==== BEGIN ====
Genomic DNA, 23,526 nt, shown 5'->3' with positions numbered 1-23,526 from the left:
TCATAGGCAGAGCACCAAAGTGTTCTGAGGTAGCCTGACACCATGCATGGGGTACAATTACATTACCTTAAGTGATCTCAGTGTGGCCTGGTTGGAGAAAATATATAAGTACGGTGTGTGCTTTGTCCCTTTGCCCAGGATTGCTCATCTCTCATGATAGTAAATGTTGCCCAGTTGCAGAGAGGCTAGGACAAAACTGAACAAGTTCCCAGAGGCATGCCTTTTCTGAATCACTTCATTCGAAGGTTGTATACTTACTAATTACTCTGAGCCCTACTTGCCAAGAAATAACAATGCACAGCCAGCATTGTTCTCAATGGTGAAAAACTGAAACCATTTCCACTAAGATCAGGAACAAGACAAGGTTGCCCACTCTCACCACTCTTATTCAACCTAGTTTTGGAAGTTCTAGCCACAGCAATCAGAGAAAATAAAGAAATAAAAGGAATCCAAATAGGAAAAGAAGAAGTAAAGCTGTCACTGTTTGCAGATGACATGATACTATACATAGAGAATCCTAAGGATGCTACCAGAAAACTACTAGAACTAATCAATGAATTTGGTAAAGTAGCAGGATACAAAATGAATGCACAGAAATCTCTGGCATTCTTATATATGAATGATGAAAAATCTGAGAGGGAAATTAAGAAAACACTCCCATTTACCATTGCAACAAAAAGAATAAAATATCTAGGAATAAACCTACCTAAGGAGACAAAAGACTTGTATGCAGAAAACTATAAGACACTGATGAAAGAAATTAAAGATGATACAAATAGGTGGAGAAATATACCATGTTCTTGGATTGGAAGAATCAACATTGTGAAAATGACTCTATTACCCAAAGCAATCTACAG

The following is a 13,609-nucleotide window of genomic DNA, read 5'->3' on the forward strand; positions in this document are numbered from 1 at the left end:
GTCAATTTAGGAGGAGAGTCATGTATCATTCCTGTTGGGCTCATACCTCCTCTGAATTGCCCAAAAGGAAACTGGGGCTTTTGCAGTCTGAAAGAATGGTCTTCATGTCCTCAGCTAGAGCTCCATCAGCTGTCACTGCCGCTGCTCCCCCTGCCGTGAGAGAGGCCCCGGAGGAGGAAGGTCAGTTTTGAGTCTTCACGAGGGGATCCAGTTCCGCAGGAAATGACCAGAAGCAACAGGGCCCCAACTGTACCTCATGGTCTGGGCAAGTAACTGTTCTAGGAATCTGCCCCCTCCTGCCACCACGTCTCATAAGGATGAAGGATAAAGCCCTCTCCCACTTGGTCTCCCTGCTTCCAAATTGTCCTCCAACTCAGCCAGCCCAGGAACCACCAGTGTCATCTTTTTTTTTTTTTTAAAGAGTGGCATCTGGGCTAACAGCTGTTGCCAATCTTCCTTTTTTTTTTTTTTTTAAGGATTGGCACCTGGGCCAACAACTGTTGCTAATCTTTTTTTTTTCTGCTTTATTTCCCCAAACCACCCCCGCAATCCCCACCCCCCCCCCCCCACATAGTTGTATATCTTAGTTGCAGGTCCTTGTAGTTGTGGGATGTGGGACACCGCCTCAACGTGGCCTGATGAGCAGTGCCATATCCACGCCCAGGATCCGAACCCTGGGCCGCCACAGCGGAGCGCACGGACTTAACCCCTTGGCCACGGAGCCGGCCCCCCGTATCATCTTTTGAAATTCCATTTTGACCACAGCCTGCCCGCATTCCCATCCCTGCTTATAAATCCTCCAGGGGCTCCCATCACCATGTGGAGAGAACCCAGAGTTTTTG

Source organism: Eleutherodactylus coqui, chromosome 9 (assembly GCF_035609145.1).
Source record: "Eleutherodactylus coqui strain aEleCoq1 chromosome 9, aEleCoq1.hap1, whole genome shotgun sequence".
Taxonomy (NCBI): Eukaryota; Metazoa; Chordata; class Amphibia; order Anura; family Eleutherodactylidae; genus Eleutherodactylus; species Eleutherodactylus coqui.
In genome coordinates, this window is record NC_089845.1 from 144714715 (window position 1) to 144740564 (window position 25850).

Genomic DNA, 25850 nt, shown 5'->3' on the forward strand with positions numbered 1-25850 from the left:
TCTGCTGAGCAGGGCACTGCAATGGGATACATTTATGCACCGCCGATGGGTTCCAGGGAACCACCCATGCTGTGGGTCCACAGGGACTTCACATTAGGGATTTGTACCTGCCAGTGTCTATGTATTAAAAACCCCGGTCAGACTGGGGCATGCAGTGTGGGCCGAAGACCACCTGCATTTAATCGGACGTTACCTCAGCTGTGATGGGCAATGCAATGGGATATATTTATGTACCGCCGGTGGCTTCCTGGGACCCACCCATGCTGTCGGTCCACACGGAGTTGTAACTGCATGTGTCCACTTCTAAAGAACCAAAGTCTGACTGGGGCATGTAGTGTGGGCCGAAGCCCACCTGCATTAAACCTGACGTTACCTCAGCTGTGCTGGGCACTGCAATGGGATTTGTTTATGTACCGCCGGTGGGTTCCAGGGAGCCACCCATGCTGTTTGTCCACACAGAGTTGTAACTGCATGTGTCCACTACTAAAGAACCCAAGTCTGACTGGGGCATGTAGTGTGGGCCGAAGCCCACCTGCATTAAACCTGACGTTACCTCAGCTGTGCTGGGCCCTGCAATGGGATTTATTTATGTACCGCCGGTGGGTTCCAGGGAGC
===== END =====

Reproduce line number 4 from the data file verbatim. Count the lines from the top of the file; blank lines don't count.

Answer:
GTCAATTTAGGAGGAGAGTCATGTATCATTCCTGTTGGGCTCATACCTCCTCTGAATTGCCCAAAAGGAAACTGGGGCTTTTGCAGTCTGAAAGAATGGTCTTCATGTCCTCAGCTAGAGCTCCATCAGCTGTCACTGCCGCTGCTCCCCCTGCCGTGAGAGAGGCCCCGGAGGAGGAAGGTCAGTTTTGAGTCTTCACGAGGGGATCCAGTTCCGCAGGAAATGACCAGAAGCAACAGGGCCCCAACTGTACCTCATGGTCTGGGCAAGTAACTGTTCTAGGAATCTGCCCCCTCCTGCCACCACGTCTCATAAGGATGAAGGATAAAGCCCTCTCCCACTTGGTCTCCCTGCTTCCAAATTGTCCTCCAACTCAGCCAGCCCAGGAACCACCAGTGTCATCTTTTTTTTTTTTTTAAAGAGTGGCATCTGGGCTAACAGCTGTTGCCAATCTTCCTTTTTTTTTTTTTTTTAAGGATTGGCACCTGGGCCAACAACTGTTGCTAATCTTTTTTTTTTCTGCTTTATTTCCCCAAACCACCCCCGCAATCCCCACCCCCCCCCCCCCACATAGTTGTATATCTTAGTTGCAGGTCCTTGTAGTTGTGGGATGTGGGACACCGCCTCAACGTGGCCTGATGAGCAGTGCCATATCCACGCCCAGGATCCGAACCCTGGGCCGCCACAGCGGAGCGCACGGACTTAACCCCTTGGCCACGGAGCCGGCCCCCCGTATCATCTTTTGAAATTCCATTTTGACCACAGCCTGCCCGCATTCCCATCCCTGCTTATAAATCCTCCAGGGGCTCCCATCACCATGTGGAGAGAACCCAGAGTTTTTG